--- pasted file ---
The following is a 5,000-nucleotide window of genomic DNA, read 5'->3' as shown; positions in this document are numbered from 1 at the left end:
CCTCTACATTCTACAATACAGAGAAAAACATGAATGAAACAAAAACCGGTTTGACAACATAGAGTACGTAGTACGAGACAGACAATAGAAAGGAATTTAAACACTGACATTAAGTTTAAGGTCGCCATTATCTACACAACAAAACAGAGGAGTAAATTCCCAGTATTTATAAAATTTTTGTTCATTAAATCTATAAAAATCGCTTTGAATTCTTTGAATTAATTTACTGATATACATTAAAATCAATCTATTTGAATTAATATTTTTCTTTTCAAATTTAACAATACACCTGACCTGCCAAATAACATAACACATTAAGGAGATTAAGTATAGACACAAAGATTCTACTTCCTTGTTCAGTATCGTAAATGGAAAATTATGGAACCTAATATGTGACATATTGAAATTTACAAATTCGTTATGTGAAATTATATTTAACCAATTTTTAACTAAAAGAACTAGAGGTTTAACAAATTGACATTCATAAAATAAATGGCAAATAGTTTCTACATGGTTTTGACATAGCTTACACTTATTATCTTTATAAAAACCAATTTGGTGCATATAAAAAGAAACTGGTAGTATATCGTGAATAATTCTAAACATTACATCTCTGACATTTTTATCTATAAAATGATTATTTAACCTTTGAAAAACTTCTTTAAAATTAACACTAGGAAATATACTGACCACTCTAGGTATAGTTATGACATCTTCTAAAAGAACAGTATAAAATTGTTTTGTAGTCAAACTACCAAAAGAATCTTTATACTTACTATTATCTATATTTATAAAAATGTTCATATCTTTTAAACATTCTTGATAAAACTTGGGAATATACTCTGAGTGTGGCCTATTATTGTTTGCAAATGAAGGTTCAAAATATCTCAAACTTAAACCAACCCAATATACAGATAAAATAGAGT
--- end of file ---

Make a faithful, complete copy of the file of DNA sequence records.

The following is a 5,000-nucleotide window of genomic DNA, read 5'->3' as shown; positions in this document are numbered from 1 at the left end:
CCTCTACATTCTACAATACAGAGAAAAACATGAATGAAACAAAAACCGGTTTGACAACATAGAGTACGTAGTACGAGACAGACAATAGAAAGGAATTTAAACACTGACATTAAGTTTAAGGTCGCCATTATCTACACAACAAAACAGAGGAGTAAATTCCCAGTATTTATAAAATTTTTGTTCATTAAATCTATAAAAATCGCTTTGAATTCTTTGAATTAATTTACTGATATACATTAAAATCAATCTATTTGAATTAATATTTTTCTTTTCAAATTTAACAATACACCTGACCTGCCAAATAACATAACACATTAAGGAGATTAAGTATAGACACAAAGATTCTACTTCCTTGTTCAGTATCGTAAATGGAAAATTATGGAACCTAATATGTGACATATTGAAATTTACAAATTCGTTATGTGAAATTATATTTAACCAATTTTTAACTAAAAGAACTAGAGGTTTAACAAATTGACATTCATAAAATAAATGGCAAATAGTTTCTACATGGTTTTGACATAGCTTACACTTATTATCTTTATAAAAACCAATTTGGTGCATATAAAAAGAAACTGGTAGTATATCGTGAATAATTCTAAACATTACATCTCTGACATTTTTATCTATAAAATGATTATTTAACCTTTGAAAAACTTCTTTAAAATTAACACTAGGAAATATACTGACCACTCTAGGTATAGTTATGACATCTTCTAAAAGAACAGTATAAAATTGTTTTGTAGTCAAACTACCAAAAGAATCTTTATACTTACTATTATCTATATTTATAAAAATGTTCATATCTTTTAAACATTCTTGATAAAACTTGGGAATATACTCTGAGTGTGGCCTATTATTGTTTGCAAATGAAGGTTCAAAATATCTCAAACTTAAACCAACCCAATATACAGATAAAATAGAGT